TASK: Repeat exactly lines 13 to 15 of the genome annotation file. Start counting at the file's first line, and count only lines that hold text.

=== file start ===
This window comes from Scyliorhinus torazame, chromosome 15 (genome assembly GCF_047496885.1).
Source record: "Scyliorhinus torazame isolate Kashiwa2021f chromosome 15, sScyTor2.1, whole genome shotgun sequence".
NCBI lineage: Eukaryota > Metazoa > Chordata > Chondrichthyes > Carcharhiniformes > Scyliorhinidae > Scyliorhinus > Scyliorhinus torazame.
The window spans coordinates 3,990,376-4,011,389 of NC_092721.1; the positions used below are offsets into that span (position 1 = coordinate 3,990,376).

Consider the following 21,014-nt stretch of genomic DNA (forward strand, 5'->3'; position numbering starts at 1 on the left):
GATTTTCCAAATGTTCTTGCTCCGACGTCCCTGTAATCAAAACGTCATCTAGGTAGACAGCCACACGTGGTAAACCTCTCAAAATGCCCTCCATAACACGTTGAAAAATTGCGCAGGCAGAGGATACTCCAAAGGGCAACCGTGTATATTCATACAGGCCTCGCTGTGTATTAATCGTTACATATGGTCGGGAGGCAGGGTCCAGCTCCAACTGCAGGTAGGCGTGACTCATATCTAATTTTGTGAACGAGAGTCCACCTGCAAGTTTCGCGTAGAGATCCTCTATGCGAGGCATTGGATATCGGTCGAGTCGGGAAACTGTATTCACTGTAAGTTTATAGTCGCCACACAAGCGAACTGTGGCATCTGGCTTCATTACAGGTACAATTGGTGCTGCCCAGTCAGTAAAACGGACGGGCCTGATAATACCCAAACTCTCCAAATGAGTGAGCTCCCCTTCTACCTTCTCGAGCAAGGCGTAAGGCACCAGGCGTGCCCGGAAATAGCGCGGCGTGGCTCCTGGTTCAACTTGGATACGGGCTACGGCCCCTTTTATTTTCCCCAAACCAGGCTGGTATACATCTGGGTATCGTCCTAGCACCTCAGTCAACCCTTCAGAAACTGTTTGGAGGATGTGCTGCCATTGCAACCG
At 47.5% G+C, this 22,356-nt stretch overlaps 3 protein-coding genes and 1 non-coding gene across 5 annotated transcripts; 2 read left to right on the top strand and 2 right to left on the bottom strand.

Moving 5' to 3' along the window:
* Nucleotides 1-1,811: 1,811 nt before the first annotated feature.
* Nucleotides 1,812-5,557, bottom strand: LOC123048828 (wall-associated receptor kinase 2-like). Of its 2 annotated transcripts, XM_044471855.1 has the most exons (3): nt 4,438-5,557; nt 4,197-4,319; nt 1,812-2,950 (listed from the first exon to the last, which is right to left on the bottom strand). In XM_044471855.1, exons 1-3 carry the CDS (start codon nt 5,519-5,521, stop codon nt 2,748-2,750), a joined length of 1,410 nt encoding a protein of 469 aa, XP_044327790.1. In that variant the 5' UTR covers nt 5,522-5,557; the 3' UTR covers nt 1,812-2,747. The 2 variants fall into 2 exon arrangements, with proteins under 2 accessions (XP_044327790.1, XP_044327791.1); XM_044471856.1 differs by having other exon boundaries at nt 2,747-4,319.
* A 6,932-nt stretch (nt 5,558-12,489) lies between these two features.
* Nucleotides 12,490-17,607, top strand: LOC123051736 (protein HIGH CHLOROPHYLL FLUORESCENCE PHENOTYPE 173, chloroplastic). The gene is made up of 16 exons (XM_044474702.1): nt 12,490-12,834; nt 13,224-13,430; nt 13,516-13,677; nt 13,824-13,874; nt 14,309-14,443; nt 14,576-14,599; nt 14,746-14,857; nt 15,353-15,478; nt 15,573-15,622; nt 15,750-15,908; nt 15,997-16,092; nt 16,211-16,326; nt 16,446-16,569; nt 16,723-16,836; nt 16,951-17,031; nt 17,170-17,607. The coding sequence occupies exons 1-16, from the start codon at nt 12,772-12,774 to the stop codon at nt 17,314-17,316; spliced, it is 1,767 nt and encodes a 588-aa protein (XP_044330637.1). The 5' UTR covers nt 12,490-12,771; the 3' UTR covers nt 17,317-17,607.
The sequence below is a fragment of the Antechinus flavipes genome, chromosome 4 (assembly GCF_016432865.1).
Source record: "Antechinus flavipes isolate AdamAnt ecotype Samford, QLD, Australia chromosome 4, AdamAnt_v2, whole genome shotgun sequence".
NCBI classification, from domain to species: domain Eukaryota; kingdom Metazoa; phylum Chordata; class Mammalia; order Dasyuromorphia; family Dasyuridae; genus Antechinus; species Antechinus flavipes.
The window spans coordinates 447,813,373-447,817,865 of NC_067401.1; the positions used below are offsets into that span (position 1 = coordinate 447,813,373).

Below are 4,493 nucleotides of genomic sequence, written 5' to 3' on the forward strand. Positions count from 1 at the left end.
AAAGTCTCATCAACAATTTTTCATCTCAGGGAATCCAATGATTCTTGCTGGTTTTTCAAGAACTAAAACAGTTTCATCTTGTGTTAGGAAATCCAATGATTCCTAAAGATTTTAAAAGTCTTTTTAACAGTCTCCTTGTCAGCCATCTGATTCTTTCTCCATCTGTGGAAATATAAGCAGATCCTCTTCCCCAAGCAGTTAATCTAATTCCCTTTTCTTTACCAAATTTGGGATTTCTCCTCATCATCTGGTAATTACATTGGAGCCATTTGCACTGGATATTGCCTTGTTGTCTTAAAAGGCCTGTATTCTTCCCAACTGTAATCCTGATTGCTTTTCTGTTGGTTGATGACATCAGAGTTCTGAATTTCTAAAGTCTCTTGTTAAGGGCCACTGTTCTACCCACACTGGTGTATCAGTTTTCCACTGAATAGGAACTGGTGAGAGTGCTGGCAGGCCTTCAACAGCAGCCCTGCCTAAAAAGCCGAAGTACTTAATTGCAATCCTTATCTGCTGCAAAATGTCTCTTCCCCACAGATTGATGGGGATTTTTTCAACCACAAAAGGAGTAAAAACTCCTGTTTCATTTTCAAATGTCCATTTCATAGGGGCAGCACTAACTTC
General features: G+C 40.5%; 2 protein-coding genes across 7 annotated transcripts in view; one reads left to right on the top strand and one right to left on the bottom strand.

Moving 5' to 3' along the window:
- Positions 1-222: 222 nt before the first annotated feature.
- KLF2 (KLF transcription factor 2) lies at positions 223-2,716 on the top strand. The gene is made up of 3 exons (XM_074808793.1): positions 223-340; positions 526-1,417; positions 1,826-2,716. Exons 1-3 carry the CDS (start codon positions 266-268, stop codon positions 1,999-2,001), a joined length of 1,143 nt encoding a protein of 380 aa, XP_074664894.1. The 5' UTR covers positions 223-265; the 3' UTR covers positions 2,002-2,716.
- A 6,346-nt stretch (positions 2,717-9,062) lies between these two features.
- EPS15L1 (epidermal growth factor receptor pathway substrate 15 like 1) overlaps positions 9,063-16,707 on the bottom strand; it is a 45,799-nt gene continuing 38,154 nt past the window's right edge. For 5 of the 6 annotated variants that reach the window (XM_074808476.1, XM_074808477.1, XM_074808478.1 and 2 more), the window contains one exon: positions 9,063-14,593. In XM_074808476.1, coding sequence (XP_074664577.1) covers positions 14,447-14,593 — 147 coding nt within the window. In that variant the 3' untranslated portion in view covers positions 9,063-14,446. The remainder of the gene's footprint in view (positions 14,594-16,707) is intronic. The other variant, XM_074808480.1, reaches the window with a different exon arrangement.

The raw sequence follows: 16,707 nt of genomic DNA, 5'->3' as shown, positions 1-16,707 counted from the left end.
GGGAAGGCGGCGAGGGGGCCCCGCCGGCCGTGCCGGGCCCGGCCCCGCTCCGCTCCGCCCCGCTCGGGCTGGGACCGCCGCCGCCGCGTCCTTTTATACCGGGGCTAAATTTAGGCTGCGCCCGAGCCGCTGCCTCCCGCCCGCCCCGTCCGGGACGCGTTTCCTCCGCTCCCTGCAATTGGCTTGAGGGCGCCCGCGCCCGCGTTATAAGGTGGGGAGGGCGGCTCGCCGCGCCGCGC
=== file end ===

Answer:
The sequence below is a fragment of the Antechinus flavipes genome, chromosome 4 (assembly GCF_016432865.1).
Source record: "Antechinus flavipes isolate AdamAnt ecotype Samford, QLD, Australia chromosome 4, AdamAnt_v2, whole genome shotgun sequence".
NCBI classification, from domain to species: domain Eukaryota; kingdom Metazoa; phylum Chordata; class Mammalia; order Dasyuromorphia; family Dasyuridae; genus Antechinus; species Antechinus flavipes.